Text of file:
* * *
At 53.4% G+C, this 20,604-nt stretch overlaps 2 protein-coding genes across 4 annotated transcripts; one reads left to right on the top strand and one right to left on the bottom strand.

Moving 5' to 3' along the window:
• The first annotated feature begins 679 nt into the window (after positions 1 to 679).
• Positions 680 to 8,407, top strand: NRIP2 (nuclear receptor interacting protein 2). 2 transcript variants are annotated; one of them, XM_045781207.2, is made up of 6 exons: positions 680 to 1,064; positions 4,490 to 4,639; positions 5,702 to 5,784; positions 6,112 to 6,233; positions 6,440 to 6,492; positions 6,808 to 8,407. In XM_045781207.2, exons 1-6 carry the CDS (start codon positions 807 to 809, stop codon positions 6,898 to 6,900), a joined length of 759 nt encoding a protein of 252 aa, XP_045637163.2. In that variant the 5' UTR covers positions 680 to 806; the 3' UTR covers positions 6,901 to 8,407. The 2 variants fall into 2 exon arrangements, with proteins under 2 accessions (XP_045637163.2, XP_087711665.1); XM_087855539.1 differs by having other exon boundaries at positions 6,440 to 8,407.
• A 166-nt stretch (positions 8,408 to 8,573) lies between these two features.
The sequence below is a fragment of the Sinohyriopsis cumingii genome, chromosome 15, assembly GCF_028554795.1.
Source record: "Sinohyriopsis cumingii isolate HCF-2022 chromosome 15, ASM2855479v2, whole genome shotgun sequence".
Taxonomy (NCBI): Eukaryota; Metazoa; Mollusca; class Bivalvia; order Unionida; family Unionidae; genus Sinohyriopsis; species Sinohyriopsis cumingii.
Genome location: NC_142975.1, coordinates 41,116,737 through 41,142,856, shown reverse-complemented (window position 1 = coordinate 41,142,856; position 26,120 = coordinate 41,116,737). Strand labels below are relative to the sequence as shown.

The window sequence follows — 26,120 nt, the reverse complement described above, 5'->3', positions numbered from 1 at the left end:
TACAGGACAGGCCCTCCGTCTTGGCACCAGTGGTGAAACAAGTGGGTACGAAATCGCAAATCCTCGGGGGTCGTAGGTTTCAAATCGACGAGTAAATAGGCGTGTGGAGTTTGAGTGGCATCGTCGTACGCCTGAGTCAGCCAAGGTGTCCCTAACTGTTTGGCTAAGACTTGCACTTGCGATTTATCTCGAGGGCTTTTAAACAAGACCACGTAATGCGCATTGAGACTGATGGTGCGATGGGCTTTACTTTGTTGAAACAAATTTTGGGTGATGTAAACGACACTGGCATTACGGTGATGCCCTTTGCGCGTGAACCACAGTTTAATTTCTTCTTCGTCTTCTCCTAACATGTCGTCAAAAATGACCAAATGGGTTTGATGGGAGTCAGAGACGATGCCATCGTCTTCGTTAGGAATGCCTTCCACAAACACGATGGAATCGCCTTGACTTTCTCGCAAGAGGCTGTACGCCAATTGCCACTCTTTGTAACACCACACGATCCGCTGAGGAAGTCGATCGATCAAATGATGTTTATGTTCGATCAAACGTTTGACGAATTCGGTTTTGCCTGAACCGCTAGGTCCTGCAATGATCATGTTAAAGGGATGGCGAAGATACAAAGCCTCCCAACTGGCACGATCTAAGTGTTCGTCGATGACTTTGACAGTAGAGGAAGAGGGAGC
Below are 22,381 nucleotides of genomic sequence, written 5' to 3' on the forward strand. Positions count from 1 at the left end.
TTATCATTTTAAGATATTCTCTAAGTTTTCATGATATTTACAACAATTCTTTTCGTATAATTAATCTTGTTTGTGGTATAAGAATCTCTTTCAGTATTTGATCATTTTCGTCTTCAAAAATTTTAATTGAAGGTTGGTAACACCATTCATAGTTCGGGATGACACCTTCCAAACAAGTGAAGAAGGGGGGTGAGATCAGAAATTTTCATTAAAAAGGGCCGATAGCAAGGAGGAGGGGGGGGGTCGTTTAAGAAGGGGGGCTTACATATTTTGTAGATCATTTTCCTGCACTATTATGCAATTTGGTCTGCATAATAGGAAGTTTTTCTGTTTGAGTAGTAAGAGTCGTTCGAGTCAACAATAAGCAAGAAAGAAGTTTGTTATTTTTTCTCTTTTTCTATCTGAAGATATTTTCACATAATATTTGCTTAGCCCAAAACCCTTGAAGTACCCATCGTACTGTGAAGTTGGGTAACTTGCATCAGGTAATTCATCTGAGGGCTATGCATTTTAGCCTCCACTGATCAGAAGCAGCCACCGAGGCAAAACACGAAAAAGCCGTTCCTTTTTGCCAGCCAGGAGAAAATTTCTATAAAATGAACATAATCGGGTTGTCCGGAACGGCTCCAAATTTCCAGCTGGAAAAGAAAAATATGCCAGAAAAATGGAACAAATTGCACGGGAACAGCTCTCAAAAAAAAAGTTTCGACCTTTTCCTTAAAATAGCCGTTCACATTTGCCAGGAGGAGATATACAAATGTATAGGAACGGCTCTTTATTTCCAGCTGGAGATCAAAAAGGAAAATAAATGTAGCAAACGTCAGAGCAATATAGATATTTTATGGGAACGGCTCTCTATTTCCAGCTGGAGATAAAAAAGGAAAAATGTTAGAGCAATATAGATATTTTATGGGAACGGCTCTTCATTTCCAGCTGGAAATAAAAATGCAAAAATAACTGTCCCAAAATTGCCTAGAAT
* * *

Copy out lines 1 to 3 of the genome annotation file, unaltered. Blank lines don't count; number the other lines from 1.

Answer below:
At 53.4% G+C, this 20,604-nt stretch overlaps 2 protein-coding genes across 4 annotated transcripts; one reads left to right on the top strand and one right to left on the bottom strand.

Moving 5' to 3' along the window:
• The first annotated feature begins 679 nt into the window (after positions 1 to 679).